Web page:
Elkins Water Issues
City dealing with line breaks, flooding
ELKINS — A “widespread water disruption” in Second and Third Wards occurred Sunday afternoon due to a break in a 12-inch water line on Worth Avenue, officials said.
About 2 million gallons of water were lost in one hour due to the waterline break, according to a social media post by the City of Elkins at about 2 p.m. Sunday.
“Because of this, customers across the city may have noticed loss of pressure and/or discoloration because of how much water the system dumped in such a short amount of time,” the post stated. “The actual number of customers served by the 12-inch line is small and all located along Worth and Industrial Park Road.”
At about 8 p.m., a city press release stated that while repairs were underway, water would be off to some customers on Reed Street, Worth Avenue, and the Industrial Park Road between Gorman Avenue and 11th Street.
“After repairs are complete and service has been restored, a Boil Water Notice will be in effect for these customers,” the release stated. “The earliest that laboratory testing can be completed and the notice lifted is Tuesday.”
Officials also thanked Smith Backhoe for assisting city employees during the waterline break response.
Earlier, Whitney Hymes, the chief operator of the Elkins sewer utility, provided a public update concerning “recent extraordinary rain events in Elkins, obstacles for storm water management, and next steps that are being planned to continue making improvements.”
“The past few months have exhibited extremely extraordinary rain events for the Elkins area. These unprecedented influxes of precipitation are causing system overloads,” Hymes stated.
“Usually, overload issues are relieved by permitted discharges located throughout the City. These permitted overflows are designed to help reduce any potential flooding or surcharges involved with the Sanitary Sewer system. These abnormal rain events experienced are surging the system and are maxing design capacities.
“The City of Elkins has been working diligently to improve system flaws throughout past years,” Hymes said. “These developments are very exhaustive and expensive and must be completed in ‘Phases’ to provide a cost-effective solution to not only the City but also to the residents that will ultimately be responsible. The City began these ‘Phase Projects’ with the initial ‘Phase I Project,’ which began in 2015. The ‘Phase II Project’ was just completed in 2021 and is still undergoing finalization.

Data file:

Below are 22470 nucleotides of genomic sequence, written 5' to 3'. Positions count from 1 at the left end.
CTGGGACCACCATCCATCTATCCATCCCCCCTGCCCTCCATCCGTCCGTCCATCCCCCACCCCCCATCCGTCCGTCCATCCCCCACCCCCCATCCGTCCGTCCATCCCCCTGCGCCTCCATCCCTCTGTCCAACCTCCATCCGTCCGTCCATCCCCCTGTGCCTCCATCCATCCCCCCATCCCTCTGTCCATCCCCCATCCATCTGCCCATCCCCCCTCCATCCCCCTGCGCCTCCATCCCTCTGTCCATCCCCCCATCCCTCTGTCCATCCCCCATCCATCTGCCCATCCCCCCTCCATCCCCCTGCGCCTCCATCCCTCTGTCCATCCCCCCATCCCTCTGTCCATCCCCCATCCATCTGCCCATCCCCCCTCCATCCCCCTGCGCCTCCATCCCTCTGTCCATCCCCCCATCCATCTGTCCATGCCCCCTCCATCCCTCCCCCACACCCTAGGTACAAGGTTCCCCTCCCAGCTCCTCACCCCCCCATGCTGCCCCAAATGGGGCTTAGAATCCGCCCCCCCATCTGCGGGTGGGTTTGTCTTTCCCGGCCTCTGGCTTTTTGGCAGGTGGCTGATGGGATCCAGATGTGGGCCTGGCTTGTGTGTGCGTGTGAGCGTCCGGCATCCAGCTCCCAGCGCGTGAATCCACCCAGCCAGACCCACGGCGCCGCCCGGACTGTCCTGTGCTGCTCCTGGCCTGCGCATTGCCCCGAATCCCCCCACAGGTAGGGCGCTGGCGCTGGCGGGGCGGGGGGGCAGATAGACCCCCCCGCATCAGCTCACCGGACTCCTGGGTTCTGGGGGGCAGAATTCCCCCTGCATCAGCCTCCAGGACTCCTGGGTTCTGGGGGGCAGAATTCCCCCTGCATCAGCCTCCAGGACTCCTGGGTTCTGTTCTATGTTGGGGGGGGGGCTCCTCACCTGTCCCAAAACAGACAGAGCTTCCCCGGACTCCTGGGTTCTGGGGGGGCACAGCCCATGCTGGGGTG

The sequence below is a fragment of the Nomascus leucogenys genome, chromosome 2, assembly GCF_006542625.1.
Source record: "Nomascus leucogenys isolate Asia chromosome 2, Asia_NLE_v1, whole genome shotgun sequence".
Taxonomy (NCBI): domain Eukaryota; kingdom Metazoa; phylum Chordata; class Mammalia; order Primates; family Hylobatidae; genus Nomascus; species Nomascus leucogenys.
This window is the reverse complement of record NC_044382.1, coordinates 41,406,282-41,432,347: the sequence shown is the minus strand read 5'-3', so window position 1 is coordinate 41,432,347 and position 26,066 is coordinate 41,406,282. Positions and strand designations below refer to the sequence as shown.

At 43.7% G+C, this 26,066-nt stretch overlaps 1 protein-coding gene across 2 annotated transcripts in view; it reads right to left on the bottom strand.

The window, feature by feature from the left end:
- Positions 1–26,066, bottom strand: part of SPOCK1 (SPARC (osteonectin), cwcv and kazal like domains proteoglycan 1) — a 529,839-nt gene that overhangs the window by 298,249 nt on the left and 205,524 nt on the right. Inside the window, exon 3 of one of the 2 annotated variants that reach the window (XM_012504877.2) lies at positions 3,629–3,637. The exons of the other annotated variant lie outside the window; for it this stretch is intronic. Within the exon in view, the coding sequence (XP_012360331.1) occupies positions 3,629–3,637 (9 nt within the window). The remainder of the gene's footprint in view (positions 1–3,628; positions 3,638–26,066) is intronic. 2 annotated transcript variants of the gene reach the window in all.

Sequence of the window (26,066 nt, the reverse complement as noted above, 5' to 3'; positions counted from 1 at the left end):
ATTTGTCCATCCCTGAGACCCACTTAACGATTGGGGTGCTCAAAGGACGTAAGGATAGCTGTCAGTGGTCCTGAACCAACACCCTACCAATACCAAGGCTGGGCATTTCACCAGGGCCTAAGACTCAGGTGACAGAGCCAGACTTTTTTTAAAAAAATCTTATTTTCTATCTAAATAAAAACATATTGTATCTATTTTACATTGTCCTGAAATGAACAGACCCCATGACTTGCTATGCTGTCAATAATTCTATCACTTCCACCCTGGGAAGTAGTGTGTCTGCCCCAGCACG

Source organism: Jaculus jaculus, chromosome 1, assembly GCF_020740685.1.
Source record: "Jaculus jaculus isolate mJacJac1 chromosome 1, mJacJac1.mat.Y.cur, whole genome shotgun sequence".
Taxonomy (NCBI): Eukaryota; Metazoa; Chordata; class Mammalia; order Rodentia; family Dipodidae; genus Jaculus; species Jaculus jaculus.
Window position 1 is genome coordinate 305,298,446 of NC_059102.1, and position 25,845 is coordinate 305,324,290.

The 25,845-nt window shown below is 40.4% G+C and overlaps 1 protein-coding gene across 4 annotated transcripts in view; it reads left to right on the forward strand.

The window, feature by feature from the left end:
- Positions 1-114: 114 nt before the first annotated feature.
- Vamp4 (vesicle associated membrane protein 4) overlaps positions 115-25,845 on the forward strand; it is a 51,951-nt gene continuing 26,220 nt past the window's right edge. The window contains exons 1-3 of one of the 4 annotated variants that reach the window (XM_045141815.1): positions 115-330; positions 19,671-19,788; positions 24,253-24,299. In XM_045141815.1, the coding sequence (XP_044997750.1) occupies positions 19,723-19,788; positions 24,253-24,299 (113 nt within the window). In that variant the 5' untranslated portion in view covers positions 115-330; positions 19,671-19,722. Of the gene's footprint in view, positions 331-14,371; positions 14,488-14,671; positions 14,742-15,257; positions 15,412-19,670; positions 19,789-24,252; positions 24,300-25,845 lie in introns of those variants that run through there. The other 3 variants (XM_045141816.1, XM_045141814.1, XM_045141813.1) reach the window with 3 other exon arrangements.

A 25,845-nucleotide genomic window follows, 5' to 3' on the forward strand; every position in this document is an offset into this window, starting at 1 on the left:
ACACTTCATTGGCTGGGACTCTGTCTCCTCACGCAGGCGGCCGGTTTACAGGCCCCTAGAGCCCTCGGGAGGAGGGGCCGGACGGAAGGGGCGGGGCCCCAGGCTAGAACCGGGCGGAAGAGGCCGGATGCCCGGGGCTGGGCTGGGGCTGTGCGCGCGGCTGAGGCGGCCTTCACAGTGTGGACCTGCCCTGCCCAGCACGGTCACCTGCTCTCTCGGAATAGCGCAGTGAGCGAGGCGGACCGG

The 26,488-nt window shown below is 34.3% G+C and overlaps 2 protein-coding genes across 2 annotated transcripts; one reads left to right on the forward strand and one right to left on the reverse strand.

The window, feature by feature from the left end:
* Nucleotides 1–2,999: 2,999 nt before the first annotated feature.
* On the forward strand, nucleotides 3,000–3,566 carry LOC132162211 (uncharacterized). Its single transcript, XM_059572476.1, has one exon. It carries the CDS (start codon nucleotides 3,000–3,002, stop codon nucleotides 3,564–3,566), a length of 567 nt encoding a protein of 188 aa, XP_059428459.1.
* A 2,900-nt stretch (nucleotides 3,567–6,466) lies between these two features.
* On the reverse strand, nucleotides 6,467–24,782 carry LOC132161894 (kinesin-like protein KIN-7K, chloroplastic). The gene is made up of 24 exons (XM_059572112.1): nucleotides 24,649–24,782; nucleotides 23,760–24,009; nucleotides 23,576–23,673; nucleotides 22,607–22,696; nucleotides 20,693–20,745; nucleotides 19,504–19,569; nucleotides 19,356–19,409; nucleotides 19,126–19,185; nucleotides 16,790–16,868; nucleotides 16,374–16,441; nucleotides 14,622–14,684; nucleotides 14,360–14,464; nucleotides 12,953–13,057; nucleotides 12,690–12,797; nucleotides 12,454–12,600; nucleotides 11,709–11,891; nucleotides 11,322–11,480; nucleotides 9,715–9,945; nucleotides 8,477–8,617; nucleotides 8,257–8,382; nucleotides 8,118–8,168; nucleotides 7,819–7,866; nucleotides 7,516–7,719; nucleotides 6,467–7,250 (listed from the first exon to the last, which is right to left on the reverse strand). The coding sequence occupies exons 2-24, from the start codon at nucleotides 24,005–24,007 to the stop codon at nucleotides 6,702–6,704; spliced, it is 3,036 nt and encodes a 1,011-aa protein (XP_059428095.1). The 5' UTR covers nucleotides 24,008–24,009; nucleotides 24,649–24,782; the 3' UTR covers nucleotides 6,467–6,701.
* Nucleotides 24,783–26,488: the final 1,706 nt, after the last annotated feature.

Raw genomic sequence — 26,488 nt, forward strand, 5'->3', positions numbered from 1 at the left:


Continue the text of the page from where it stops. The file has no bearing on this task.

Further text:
“Comparing dates, the duration of a Phase Project can take anywhere from 3-5 years. The length of time is due to the thorough work it takes for design, execution and completion. At this time, there have not been any designated areas chosen for the upcoming Phase III project.
“City personnel and collaborating partners are in the beginning stages of identifying areas impacted the most to provide the most success for the system and the best cost-effective strategy for residents,” Hymes wrote. “State and federal guidelines also play a large factor as to what can and cannot be implemented in the system. Since it is not feasible to have one project covering the entire City, the Phase III Project will not be the last progress seen. Numerous Phase Projects throughout future years will provide a cost-effective option for City residents.
“A short-term solution that may help alleviate flooding issues would be to remove downspouts/roof drains from the Sanitary Sewer. Removal of excess storm water from the Sanitary Sewer will aid in the control of overload issues. Please note, if downspout/roof drain removal is completed, consideration should be followed for any neighboring properties or locations.”
The “short-term solution” offered by Hymes was the subject of some ridicule online.
“I’m not a structural engineer but I’m not going to untie my drains from the sewer and then be responsible for any yard flooding to my neighbors,” Sonya Phares posted on Facebook. “Plus the water that would accumulate around my foundation has to go somewhere…..we have had a lot of flooding, flowing mini rivers, in our yards in South Elkins and some of the storm drains have been caving in….
“This should be simple general maintenance and the project phases are decades overdue….fiscal responsibility,” Phares wrote. “I thank everyone who is working on this project but I will not be untying my drains.”
Last week the Elkins Water Board recommended an “emergency rate increase” of 32 percent for city water customers an increase Elkins City Council may approve as soon as Sept. 15.
Officials said the increase is essential to avoid insolvency in response to regulatory changes and increases in supply costs.
The rate increase would become effective immediately upon passage. An additional 3 percent increase would become effective in the summer of 2023.